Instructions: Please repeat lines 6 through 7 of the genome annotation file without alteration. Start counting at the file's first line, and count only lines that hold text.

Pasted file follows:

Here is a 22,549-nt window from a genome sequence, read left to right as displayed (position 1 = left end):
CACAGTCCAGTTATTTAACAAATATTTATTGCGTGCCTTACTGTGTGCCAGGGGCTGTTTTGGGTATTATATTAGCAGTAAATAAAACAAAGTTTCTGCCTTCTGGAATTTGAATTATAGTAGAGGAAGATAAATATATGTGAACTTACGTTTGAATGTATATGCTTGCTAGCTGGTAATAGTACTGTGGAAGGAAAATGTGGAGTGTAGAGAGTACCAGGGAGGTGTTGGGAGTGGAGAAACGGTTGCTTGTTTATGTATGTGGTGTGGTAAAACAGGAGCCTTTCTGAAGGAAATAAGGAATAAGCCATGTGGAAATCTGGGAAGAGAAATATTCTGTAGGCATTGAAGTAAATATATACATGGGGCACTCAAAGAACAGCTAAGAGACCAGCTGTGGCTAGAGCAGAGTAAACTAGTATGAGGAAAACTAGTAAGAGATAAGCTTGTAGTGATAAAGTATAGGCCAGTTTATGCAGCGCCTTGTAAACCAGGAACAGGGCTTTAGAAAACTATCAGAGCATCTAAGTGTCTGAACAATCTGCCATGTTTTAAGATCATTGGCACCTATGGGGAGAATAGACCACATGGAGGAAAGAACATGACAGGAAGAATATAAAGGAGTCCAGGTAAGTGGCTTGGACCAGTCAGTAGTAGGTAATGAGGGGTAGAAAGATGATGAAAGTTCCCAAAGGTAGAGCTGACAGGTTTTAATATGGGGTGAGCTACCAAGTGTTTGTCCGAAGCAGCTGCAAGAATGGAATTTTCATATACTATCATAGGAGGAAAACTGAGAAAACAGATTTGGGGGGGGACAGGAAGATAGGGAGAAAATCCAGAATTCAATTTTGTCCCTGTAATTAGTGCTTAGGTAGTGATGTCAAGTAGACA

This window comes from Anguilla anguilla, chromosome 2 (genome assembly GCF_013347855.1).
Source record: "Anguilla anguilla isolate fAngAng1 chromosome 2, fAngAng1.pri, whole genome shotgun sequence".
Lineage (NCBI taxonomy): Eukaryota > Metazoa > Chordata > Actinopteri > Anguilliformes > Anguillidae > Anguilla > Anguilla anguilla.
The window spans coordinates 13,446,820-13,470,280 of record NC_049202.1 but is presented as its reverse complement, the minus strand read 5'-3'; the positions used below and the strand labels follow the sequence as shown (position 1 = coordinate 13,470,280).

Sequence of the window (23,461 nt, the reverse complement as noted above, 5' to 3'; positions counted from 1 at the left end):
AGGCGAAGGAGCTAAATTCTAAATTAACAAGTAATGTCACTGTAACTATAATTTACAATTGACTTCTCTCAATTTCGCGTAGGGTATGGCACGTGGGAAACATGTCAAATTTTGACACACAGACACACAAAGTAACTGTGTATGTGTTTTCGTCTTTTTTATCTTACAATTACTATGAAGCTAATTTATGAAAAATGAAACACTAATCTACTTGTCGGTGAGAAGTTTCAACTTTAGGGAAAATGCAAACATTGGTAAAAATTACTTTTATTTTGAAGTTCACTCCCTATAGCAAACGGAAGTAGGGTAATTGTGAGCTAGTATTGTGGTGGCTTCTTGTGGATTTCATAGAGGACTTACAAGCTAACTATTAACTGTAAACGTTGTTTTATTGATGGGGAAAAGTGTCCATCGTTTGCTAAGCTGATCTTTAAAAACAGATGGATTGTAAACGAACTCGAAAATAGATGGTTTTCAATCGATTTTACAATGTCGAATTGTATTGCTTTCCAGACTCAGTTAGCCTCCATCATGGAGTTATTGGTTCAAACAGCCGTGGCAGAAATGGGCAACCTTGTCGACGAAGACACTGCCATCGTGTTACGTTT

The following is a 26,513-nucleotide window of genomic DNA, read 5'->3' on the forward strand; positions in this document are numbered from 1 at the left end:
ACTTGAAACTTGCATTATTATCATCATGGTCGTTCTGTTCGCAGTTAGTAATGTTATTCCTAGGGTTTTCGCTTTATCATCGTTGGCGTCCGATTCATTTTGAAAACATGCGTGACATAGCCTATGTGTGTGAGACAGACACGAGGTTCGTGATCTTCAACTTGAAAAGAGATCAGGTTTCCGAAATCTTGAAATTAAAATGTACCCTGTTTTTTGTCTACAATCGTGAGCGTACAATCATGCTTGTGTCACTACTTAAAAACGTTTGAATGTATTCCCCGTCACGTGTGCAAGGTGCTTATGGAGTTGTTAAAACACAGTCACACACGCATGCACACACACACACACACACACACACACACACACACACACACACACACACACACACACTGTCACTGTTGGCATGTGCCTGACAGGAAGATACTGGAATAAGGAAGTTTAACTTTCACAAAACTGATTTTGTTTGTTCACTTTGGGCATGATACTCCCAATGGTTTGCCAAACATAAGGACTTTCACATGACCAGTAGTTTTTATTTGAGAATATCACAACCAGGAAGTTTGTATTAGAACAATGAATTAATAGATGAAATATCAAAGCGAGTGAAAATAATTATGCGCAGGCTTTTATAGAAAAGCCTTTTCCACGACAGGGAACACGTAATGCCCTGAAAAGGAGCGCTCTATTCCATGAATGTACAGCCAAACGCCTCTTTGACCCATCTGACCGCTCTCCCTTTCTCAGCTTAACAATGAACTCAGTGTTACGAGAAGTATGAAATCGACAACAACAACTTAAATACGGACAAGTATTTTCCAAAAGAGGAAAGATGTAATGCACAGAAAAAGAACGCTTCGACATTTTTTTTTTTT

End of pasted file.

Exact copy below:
The window spans coordinates 13,446,820-13,470,280 of record NC_049202.1 but is presented as its reverse complement, the minus strand read 5'-3'; the positions used below and the strand labels follow the sequence as shown (position 1 = coordinate 13,470,280).

Sequence of the window (23,461 nt, the reverse complement as noted above, 5' to 3'; positions counted from 1 at the left end):